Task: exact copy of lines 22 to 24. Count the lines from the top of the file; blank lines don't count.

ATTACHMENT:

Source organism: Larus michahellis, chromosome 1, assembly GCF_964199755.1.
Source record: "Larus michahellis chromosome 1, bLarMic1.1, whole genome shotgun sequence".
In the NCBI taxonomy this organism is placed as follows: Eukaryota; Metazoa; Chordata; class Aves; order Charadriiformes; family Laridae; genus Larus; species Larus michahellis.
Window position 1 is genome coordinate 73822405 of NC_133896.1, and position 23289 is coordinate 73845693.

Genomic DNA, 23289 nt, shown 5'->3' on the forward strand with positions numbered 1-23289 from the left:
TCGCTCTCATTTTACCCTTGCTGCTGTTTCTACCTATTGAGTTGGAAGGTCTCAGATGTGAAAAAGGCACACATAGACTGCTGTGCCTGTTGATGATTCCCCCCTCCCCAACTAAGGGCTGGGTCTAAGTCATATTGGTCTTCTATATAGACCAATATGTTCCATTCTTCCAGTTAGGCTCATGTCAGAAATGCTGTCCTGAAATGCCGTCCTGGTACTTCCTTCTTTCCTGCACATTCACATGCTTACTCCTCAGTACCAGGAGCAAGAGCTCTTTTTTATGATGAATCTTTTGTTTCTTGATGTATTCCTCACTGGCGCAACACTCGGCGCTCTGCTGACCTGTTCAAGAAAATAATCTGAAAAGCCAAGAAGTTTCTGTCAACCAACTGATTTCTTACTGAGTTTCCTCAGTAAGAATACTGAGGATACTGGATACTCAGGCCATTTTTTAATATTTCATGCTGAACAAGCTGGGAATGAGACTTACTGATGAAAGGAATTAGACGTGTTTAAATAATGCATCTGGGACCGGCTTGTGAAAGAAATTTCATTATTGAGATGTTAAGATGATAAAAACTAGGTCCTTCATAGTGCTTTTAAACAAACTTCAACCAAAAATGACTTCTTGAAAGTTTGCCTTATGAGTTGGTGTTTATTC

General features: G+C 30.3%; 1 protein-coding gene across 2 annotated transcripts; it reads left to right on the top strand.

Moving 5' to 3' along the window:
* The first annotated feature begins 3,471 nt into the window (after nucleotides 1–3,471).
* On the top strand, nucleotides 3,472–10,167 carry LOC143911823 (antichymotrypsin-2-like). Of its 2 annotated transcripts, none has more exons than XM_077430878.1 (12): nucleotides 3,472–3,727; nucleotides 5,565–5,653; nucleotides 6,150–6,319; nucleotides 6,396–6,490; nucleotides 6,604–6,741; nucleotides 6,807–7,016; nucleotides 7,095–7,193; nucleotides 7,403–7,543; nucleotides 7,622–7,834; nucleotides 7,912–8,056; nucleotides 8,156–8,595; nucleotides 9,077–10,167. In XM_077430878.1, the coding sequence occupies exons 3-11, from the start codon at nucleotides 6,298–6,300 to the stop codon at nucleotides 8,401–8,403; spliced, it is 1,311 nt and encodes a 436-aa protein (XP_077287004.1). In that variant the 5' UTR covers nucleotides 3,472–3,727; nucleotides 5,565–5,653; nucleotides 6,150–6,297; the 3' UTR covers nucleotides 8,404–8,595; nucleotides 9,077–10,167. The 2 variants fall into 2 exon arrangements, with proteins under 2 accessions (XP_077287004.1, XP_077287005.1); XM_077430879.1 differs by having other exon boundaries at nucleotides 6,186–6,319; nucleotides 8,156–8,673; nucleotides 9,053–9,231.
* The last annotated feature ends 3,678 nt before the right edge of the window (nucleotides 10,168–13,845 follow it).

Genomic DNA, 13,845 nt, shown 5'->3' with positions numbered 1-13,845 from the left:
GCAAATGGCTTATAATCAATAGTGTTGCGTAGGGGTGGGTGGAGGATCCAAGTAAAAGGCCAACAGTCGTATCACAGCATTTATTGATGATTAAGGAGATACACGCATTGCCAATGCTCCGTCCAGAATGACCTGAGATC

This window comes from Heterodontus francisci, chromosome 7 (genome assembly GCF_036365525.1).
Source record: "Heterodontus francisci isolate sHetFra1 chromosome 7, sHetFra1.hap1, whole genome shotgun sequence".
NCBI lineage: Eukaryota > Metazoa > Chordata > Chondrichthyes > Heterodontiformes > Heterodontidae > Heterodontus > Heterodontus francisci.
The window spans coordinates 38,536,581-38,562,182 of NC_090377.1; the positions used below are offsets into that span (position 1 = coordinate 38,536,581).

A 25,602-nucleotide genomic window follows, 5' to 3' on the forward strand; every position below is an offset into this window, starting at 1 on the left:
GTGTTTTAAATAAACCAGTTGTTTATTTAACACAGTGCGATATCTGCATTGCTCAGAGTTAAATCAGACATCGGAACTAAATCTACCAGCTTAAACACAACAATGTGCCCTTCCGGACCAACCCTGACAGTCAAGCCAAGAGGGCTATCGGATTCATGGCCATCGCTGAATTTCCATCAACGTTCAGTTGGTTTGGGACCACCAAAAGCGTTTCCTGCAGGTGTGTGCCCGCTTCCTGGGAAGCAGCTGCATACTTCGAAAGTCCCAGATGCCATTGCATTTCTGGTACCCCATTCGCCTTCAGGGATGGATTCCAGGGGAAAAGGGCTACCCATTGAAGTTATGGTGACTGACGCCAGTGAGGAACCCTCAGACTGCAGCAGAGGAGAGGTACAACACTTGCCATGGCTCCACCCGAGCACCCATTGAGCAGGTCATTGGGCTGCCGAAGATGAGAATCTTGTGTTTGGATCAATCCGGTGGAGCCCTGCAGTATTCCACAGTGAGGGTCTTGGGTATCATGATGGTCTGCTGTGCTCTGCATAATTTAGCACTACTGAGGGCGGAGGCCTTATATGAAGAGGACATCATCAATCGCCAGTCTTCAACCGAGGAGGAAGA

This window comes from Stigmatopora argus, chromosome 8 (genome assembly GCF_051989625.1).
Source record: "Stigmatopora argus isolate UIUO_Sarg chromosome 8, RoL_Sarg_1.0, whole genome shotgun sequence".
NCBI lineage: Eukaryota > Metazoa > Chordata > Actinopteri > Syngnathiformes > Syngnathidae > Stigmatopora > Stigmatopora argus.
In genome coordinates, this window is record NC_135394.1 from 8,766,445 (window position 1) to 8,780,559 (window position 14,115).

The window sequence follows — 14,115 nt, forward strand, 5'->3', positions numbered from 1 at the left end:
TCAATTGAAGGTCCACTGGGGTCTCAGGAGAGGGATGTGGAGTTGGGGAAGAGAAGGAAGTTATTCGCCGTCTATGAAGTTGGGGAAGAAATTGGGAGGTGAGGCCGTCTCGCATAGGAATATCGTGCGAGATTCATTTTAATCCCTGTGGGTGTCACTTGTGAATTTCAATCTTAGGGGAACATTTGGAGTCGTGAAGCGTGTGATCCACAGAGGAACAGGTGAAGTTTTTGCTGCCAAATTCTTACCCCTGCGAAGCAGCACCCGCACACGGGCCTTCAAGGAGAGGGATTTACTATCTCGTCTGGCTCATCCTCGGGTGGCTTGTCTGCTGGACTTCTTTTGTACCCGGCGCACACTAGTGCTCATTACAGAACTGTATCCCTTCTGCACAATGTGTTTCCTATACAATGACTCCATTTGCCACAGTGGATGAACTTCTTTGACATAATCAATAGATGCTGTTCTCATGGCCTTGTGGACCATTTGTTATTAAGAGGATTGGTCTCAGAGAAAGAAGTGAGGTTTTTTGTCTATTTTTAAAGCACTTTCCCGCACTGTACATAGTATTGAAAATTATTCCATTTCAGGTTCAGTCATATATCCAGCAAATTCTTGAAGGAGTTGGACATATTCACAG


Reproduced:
NCBI lineage: Eukaryota > Metazoa > Chordata > Actinopteri > Syngnathiformes > Syngnathidae > Stigmatopora > Stigmatopora argus.
In genome coordinates, this window is record NC_135394.1 from 8,766,445 (window position 1) to 8,780,559 (window position 14,115).

The window sequence follows — 14,115 nt, forward strand, 5'->3', positions numbered from 1 at the left end: